ADVERTISEMENT

ADVERTISEMENT

Tom West: Don't let wealth be wasted on the rich

George Bernard Shaw once said, "Youth is a wonderful thing. What a crime to waste it on children." In this modern age, a corollary follows in the same vein: It is unfortunate that wealth is wasted on the rich.

George Bernard Shaw once said, "Youth is a wonderful thing. What a crime to waste it on children." In this modern age, a corollary follows in the same vein: It is unfortunate that wealth is wasted on the rich.
Flipping through the cable channels Saturday during the Minnesota monsoon, I happened on a show that was a cross between "Lifestyles of the Rich and Famous" and "Home Time." A woman of obvious means was showing off her bathroom, which was twice the size of the average Duluth living room. She said the bathroom was important because "I need a space for me."
Meanwhile, down in the Moneyapolis suburb of Plymouth, a stir has been created because Tom Tiller, the president of Polaris Industries, the snowmobile manufacturer, wants to build a home for his family -- a 23,050-square-foot shack.
The home will have five bedrooms, 11 bathrooms, a six-car garage, a 2,500-square-foot gym and a 5,200-square-foot entertainment center.
The neighbors, looking for an excuse to stop the project, have said the septic system is not up to snuff, but Tiller has replied that the system will exceed capacity requirements by 40 percent.
It seems as if everything in this home will exceed capacity requirements.
The neighbors are also concerned that the lighting of the home will block the night sky.
That story reminded me of a business conference I was at last summer at a resort near Detroit Lakes. One of the leisure activities was a boat trip on the lake, the highlight of which was passing by a home said to cost $20 million, and belonging to a former owner of Sun Country Airlines. The guest house was larger than 90 percent of the homes in Duluth, and the boathouse had three stalls, er, berths.
While it is true that envy is a sin, that's not where the criticism of these homes lies. This is America; it's their money; they can spend it as they wish. We would all like the opportunity to have enogh money to make those kinds of decisions.
But that's where many of us would differ from the wealthy. If I wanted to leave a legacy to the world, it certainly wouldn't be through the size of my bathroom. I think people like B.J. Enger, who gave Duluth Enger Park, or the Marshall sisters, Caroline and Julia, who gave us the land for Bayfront Park, or Lois Paulucci, who gave us $3 million to develop the Bayfront, are leaving legacies worth remembering.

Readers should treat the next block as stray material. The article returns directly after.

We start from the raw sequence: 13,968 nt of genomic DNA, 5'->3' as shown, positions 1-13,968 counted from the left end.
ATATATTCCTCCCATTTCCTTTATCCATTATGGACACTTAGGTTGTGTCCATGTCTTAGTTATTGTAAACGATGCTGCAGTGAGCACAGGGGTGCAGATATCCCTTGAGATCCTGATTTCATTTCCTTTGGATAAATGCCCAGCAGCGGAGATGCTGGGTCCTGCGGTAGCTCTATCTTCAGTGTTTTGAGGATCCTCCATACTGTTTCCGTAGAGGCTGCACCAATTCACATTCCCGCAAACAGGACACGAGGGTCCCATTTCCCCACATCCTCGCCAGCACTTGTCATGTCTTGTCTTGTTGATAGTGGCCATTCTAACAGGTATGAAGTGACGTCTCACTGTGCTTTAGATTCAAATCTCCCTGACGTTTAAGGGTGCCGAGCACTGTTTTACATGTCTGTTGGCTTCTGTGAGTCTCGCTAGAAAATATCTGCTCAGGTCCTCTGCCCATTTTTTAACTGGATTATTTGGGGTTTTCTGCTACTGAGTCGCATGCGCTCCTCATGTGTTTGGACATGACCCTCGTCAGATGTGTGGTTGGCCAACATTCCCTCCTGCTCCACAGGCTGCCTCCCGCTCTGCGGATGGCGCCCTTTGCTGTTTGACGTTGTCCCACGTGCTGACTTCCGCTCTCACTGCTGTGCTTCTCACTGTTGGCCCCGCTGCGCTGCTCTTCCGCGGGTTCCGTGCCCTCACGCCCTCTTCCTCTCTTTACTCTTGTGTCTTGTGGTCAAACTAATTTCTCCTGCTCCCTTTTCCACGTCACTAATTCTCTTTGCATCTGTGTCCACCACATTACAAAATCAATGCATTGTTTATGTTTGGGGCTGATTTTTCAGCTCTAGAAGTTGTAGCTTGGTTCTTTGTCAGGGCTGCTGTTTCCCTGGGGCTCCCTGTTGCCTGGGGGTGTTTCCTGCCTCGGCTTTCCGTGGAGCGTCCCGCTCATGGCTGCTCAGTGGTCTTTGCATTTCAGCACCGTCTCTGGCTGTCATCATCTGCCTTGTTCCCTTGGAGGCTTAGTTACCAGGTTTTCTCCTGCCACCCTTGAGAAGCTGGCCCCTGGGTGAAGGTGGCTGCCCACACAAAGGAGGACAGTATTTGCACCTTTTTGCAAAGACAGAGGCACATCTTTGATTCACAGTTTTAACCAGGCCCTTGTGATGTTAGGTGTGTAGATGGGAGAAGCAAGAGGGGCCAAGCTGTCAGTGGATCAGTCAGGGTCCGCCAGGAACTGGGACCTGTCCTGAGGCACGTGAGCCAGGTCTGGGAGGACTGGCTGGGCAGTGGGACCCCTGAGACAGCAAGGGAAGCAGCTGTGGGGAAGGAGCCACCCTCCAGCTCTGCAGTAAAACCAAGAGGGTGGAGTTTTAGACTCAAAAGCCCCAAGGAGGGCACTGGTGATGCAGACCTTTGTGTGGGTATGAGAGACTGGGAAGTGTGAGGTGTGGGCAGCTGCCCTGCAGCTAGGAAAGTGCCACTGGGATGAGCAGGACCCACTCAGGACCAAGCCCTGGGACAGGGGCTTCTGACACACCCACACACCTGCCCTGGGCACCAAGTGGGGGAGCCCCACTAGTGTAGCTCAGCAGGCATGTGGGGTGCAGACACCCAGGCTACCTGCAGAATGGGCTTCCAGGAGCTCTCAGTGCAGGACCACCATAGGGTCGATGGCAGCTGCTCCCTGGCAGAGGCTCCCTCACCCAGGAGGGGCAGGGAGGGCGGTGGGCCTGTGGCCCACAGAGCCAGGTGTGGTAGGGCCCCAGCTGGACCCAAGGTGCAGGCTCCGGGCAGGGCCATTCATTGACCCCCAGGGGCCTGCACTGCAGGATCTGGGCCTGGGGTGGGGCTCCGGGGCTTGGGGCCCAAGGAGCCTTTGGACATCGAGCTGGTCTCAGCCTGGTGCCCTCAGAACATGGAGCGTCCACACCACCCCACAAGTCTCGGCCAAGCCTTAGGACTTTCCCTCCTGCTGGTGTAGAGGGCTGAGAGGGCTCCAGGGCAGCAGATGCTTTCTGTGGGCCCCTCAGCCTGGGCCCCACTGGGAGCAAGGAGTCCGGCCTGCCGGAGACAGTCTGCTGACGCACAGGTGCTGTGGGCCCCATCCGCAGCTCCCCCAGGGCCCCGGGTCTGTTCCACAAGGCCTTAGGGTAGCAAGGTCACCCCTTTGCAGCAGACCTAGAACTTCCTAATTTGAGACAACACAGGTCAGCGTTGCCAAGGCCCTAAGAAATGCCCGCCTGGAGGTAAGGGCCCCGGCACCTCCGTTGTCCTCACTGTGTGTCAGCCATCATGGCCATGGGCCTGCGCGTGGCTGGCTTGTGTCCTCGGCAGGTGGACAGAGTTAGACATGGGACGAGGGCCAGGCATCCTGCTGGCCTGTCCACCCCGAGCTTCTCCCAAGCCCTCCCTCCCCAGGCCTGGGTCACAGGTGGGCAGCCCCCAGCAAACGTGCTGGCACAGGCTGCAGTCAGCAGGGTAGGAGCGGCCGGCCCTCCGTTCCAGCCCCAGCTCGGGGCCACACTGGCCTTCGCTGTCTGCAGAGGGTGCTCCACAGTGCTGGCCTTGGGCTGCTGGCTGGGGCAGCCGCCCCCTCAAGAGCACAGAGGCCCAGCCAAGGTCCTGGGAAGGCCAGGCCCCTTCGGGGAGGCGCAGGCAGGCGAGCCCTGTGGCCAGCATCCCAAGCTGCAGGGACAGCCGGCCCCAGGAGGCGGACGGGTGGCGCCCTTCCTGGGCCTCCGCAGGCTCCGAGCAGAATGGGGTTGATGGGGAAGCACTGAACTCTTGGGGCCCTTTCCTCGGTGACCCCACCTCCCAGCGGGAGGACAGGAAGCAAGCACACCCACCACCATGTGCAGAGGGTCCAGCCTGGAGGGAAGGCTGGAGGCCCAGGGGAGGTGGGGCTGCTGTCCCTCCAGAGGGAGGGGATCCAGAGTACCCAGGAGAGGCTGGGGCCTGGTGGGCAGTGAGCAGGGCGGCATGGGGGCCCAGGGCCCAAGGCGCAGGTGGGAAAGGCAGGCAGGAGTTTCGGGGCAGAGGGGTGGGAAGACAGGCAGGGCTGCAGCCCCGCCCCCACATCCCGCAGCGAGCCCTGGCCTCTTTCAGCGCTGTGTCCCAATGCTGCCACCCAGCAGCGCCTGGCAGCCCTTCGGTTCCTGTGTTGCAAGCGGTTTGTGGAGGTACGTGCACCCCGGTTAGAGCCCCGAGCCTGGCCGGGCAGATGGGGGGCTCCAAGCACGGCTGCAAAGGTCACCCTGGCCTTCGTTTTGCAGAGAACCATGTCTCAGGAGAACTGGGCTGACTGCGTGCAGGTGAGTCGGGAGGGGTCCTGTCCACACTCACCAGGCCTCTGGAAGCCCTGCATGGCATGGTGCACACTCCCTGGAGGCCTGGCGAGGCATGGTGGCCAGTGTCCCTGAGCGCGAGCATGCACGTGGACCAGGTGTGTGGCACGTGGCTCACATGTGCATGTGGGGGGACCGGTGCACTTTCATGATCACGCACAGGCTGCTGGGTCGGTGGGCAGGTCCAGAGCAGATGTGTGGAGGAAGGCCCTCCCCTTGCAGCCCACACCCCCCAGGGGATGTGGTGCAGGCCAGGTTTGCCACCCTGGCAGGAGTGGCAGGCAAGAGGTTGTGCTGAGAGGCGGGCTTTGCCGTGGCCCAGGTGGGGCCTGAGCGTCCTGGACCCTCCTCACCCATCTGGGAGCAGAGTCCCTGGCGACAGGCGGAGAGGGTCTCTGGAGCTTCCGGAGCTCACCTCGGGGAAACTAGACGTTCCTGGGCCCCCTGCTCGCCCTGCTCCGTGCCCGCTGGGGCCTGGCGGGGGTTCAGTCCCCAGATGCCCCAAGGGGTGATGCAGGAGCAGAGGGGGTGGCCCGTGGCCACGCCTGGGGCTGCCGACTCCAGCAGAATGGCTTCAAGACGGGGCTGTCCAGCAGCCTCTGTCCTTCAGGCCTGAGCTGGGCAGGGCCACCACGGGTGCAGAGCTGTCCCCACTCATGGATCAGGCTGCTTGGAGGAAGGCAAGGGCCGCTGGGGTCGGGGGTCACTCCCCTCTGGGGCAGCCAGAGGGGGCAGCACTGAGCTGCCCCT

In Minnetonka, private interests raised $6 million to build a new hockey arena for the public school. That's not so different from the private fund-raising that went into building the Mars Lakeview Arena in Duluth.
If Duluthians really wanted to set themselves apart from other communities, both the wealthy and the not so wealthy would join forces to increase greatly the amount endowed for college scholarships for graduates of Duluth's four high schools. Imagine, if you will, what would happen if Duluth had an endowment of $100 million, the interest and dividends from which could be used only for scholarships.
Duluth already does a lot for its graduates. Holly Sampson, president of the Duluth-Superior Area Foundation, says that her organization gives $1.3 million to college students from Duluth annually. The top 11 percent of our students receive help of one kind or another.
The Hunt Scholarship is the largest at $5,500 annually for up to four years, but most of those grants are of the $1,000 variety. They are welcome gestures honoring many of our outstanding young people, but they don't necessarily tip the balance to make sure that our children can afford college. In most cases, the colleges include the amount of grants and scholarships available to a student when determining their own financial aid package for that student. Thus, a student receives a grant from back home, and the college takes away a work-study job.
Imagine what would happen if an endowment were created that would make it possible to pay tuition, room and board for most or all of the 1,300 students who graduate from our high schools each year.
Maybe the endowment starts out small, and can only pay tuition, room and board for only one year for only the top 25 percent of each graduating class. But if the goal to create a universal endowment for all graduating seniors is reached, it could transform this city.
Think of what it would mean as a recruiting tool for economic development. Think of how big a boost it would be to recruit workers to Duluth, if an employer could say, "If your child graduates from a Duluth high school, (50, 75 or 100 percent) of his or her college tuition, room and board will be paid for (one, two, three or four) years."
The Duluth schools could soon stop worrying about which buildings they need to close because of declining enrollment.
All we need are a few Duluthians who can see beyond a bigger bathroom to creating a lasting legacy. They could make Duluth stand out in its appreciation for higher education. If you are thinking about building a $20 million Taj Ma Duluth, cut the specs to, say, $1 million or $2 million, and use the difference to create a legacy that will positively affect this community for generations to come.
Tom West is the editor and publisher of the Budgeteer news. He may be reached by telephone at 723-1207 or by e-mail at tom.west@duluth.com .

What To Read Next
The system crashed earlier this month, grounding flights across the U.S.